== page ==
Tuesday, November 30, 2010

More disappointment, but plenty of dolls houses

In among the dolls house plans for sale, and dolls houses donated to fetes or kindergartens, which I've found written about in old newspapers, I discovered this little paragraph:

Myer is one of the major department stores in Australia, and in November 1982, their Sydney City store had a display of dolls houses designed by students at the Institute of Technology for a major international competition.

I was intrigued - what was the competition? and who were the students? More importantly, what did the dolls houses look like, and where are they now? Selling for $500 in 1982, you would hope they had been treasured.

Well, I was able to find the answer to the first question fairly easily, helped by Architoys blog entry in March on the Architectural Design Profile from 1983 entitled Dolls' Houses. Architoys described the stages of the contest, which was announced in 1981 and judged in Spring 1982. There were 260 entries from 27 countries, including 11 from Australia.

So this was most likely the international competition for which the dolls houses on display at Myer were designed. Copies of Architectural Design: Dolls' Houses are still around, and I bought one on ebay and waited eagerly for it to arrive.

Here's where the disappointment comes: from the 260 Stage 1 entries, 50 designs were chosen to go on to Stage 2. For Stage 2, 20 internationally renowned architects were also invited to design a dolls house. The book names only the 50 architects who progressed from Stage 1 to Stage 2, as well as the invited ones, of course.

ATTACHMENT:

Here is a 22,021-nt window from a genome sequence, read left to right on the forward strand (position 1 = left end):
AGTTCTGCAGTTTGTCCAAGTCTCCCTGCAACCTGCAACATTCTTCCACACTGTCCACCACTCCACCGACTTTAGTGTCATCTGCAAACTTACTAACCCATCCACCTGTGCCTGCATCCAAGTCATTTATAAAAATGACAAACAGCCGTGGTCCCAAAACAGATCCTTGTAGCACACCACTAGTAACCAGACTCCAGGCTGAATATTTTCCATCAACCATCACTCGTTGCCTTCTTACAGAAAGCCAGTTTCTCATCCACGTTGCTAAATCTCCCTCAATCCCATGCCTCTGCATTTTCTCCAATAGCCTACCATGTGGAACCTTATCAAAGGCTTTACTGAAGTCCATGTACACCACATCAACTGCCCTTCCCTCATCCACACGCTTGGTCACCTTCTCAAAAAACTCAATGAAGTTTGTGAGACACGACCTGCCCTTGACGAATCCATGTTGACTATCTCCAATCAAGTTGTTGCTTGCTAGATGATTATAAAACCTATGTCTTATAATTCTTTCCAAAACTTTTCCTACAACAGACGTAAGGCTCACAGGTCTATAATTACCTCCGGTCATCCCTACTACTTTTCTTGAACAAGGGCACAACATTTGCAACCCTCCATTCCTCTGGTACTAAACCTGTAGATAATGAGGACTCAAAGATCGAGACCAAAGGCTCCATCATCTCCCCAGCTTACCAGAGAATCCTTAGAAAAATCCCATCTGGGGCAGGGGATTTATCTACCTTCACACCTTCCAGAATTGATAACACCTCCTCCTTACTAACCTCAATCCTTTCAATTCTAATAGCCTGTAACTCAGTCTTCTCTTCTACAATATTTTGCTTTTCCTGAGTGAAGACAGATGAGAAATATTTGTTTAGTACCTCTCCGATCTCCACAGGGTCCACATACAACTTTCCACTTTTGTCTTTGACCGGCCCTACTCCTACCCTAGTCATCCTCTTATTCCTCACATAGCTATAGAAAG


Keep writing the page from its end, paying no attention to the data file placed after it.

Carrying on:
And, I discovered, none of the 11 designs from Australia progressed to Stage 2. So none of the Australian architects are named, and none of the designs are shown. I haven't yet been able to find any photos of the 1982 Myer display, either.

But, as I said in the title of this post, there are certainly plenty of dolls houses in the book. Or at least play houses, or model houses, or model cities. (The winner was a 7 foot high tower, which children could get inside.) Here are some that I like.

Some constructional dolls houses:

On the left above, by Hans van Well of the Netherlands, a suitcase which contains the elements of the house (columns and wall-blocks), and which forms the base of the constructed house. (In the middle is an elevator; not sure how it works.)

On the right above, by Armand Heuse and Yves Mounier of France: "the observation of children's drawings did show the importance of the roof and chimney, the staircase and the contour of the facade." The wall panels, decorated with different shapes and colours, are interchangeable.

More constructional houses:

On the left above, a design from Great Britain by Brown, Greenwood and Taylor, "in the style in which Frank Lloyd Wright would design a dolls' house." This model had been played with at the Young Family Centre in Islington (London), at the time it was submitted.

On the right above, a design from West Germany by the aptly named Sieber, Timmermann and Baumgarten, in which one side is a greenhouse with plants which grow and die.

Some houses made from blocks, by Akroyd & Whatley of Great Britain (left) and Takefumi Aida of Japan (right):

Aida's house has a Japanese style-room, a dining room and a drawing room, with a fireplace in the middle of the house.

There are also more traditional dolls houses, in the sense that the structure of the house is fixed, though some parts move.